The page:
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UN Refugee Agency Appeals for Greater Protection to People Fleeing Conflict, Persecution 


FILE - Internally displaced Ethiopians queue to receive food aid in the Higlo camp for people displaced by drought, in the town of Gode, Somali Region, Ethiopia, Apr. 26, 2022.

In an opening speech to the UNHCR’s Executive Committee, U.N. High Commissioner for Refugees Filippo Grandi appealed to member states to provide protection to people fleeing conflict and persecution, regardless of ethnicity and nationality.

The U.N. refugee agency (UNHCR) reports the number of people forcibly displaced by armed conflict, violence, discrimination, persecution, and climate shocks has hit an all-time high of 100 million.

High Commissioner Filippo Grandi says the climate emergency increasingly drives displacement, making life harder for those already uprooted. He says the link between climate change and displacement is clear and growing.

“We see it in the Horn of Africa, for example, where people are forced to flee by a combination of conflict and drought — more than one million have been displaced in Somalia alone since January 2021. Around 80% of refugees are from countries that are most affected by the climate emergency,” he said.

FILE - People swim next to their overturned wooden boat during a rescue operation by Spanish NGO Open Arms at south of the Italian Lampedusa island at the Mediterranean sea, Aug. 11, 2022.
FILE - People swim next to their overturned wooden boat during a rescue operation by Spanish NGO Open Arms at south of the Italian Lampedusa island at the Mediterranean sea, Aug. 11, 2022.

Most African refugees flee for safety to neighboring countries. However, many make the perilous journey to Europe in search of asylum and a better life.

Grandi notes that they and refugees fleeing conflict and persecution from other parts of the world, such as Afghanistan and the Middle East, too often are turned back by European countries.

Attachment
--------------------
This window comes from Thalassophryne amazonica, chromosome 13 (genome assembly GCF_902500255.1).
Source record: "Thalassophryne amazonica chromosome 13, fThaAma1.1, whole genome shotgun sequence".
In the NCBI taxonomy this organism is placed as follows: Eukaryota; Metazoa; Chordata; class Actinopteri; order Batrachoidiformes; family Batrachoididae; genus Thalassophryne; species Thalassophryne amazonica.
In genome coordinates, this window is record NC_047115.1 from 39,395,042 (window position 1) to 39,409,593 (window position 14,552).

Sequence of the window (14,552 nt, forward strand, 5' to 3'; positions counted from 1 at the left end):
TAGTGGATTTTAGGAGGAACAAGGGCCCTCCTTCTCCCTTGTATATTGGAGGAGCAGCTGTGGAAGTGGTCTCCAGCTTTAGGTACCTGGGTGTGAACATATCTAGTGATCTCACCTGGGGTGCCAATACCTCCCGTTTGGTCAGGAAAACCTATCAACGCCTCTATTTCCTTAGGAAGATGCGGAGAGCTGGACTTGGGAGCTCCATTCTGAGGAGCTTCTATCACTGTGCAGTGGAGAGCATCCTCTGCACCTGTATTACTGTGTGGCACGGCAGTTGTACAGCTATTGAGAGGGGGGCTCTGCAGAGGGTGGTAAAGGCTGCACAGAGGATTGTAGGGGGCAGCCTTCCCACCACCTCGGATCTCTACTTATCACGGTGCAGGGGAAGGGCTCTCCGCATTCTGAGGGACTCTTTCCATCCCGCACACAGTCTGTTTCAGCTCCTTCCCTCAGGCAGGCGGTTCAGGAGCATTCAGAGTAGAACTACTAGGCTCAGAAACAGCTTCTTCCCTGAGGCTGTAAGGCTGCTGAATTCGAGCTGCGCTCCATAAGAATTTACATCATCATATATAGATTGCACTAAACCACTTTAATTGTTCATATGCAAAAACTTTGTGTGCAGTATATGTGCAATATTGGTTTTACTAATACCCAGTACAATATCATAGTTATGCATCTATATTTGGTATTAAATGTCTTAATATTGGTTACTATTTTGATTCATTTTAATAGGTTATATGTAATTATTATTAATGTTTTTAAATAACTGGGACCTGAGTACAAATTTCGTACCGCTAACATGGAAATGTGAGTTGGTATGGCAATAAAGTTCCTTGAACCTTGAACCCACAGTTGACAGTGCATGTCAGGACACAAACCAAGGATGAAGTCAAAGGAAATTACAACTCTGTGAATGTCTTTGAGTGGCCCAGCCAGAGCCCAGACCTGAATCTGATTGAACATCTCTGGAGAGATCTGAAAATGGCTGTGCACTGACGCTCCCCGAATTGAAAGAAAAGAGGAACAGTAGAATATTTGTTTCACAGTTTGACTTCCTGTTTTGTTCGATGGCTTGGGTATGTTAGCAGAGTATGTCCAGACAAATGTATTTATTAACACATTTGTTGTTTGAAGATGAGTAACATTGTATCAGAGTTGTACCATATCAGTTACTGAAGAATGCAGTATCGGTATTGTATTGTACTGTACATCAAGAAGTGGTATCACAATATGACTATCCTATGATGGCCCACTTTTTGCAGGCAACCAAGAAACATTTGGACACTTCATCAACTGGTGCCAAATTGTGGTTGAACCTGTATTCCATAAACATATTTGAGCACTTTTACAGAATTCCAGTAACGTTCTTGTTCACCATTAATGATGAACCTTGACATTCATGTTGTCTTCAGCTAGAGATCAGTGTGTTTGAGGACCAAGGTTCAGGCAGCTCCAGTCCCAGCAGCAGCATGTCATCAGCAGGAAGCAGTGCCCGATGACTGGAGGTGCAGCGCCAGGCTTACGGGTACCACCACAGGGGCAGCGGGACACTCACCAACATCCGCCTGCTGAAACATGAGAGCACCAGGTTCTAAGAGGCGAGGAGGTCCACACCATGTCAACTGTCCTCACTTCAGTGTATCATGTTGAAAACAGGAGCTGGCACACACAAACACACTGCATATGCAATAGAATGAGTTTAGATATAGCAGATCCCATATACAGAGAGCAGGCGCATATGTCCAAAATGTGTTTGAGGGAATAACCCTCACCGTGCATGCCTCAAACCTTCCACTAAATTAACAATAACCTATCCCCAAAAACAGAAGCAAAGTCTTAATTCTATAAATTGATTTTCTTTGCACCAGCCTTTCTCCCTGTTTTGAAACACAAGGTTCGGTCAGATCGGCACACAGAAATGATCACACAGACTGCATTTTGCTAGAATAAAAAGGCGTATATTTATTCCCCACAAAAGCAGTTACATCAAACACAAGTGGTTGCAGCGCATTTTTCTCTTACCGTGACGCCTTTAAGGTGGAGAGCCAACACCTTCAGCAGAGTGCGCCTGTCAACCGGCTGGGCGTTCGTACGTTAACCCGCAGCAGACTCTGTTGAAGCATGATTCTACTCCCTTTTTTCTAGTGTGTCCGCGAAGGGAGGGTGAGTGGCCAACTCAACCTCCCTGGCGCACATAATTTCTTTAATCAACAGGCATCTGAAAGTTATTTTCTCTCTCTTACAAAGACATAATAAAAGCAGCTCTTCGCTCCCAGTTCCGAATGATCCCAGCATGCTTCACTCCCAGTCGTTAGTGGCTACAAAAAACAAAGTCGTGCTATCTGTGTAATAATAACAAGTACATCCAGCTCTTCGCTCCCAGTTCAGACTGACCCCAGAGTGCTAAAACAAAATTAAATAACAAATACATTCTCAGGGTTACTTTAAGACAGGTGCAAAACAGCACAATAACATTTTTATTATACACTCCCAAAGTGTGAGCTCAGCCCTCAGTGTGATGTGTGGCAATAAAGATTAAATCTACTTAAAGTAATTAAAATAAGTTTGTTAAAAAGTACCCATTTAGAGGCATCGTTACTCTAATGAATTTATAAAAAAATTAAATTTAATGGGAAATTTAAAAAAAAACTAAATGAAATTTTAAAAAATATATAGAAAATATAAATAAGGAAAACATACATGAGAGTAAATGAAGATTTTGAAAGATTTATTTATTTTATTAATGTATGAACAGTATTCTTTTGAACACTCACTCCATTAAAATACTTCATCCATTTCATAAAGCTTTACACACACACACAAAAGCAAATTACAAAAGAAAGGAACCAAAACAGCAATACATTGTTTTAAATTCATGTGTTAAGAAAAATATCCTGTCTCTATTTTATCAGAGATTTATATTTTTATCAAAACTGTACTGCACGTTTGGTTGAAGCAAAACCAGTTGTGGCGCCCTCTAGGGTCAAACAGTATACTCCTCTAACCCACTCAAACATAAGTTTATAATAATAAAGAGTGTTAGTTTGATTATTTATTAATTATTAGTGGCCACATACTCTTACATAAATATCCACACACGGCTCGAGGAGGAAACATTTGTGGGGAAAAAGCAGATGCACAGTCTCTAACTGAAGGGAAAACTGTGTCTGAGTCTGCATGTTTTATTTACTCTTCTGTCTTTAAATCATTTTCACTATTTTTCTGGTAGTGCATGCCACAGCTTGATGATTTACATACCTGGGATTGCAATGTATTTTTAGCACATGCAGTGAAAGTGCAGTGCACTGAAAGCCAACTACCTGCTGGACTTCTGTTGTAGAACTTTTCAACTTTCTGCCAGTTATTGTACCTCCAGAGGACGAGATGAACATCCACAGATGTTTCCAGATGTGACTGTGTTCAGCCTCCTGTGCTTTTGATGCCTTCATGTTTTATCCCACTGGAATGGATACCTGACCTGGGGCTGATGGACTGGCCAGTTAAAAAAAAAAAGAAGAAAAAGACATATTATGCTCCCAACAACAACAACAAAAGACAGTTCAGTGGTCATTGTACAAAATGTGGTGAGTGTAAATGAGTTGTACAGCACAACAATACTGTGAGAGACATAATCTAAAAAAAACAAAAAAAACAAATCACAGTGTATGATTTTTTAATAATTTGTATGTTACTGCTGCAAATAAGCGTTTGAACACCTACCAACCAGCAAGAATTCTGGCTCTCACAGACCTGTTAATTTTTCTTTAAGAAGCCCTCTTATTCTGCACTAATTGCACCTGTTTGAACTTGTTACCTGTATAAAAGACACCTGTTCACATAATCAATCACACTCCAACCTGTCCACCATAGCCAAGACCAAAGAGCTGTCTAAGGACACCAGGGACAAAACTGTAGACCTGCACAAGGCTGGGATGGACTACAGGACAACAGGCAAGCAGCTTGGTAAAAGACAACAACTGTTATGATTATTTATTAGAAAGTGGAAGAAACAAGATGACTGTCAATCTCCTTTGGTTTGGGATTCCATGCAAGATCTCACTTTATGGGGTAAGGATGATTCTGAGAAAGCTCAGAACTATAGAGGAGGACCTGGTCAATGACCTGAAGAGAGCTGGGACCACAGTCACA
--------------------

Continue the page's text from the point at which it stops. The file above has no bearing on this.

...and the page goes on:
He says the reception of these refugees stands in stark contrast to the generous welcome by European countries to some seven million Ukrainian refugees who fled Russia’s invasion of their country.

“The Ukrainian crisis debunked so many myths that we have heard over the years from some politicians: ‘Europe is full!’ ‘Public opinion is against taking in more refugees.’ ‘Relocation is impossible,’” he said.

FILE - Members of the German armed forces Bundeswehr help to register refugees from Ukraine, fleeing the Russian invasion of Ukraine, inside a tent at a newly built arrival centre on the tarmac of the former Tegel airport in Berlin, March 22, 2022.
FILE - Members of the German armed forces Bundeswehr help to register refugees from Ukraine, fleeing the Russian invasion of Ukraine, inside a tent at a newly built arrival centre on the tarmac of the former Tegel airport in Berlin, March 22, 2022.

He says efforts to deny access to territory for those seeking asylum, often through violent pushbacks, must be rejected.

“I also reject what we have heard some politicians on this continent tell their voters: that Ukrainians are ‘real refugees’ while others — fleeing similar horrors, but from different parts of the world — are not. There is only one word to define this attitude: racist,” he said.

Grandi adds failures on the part of member states to uphold their international protection obligations is deeply worrying and concerning.

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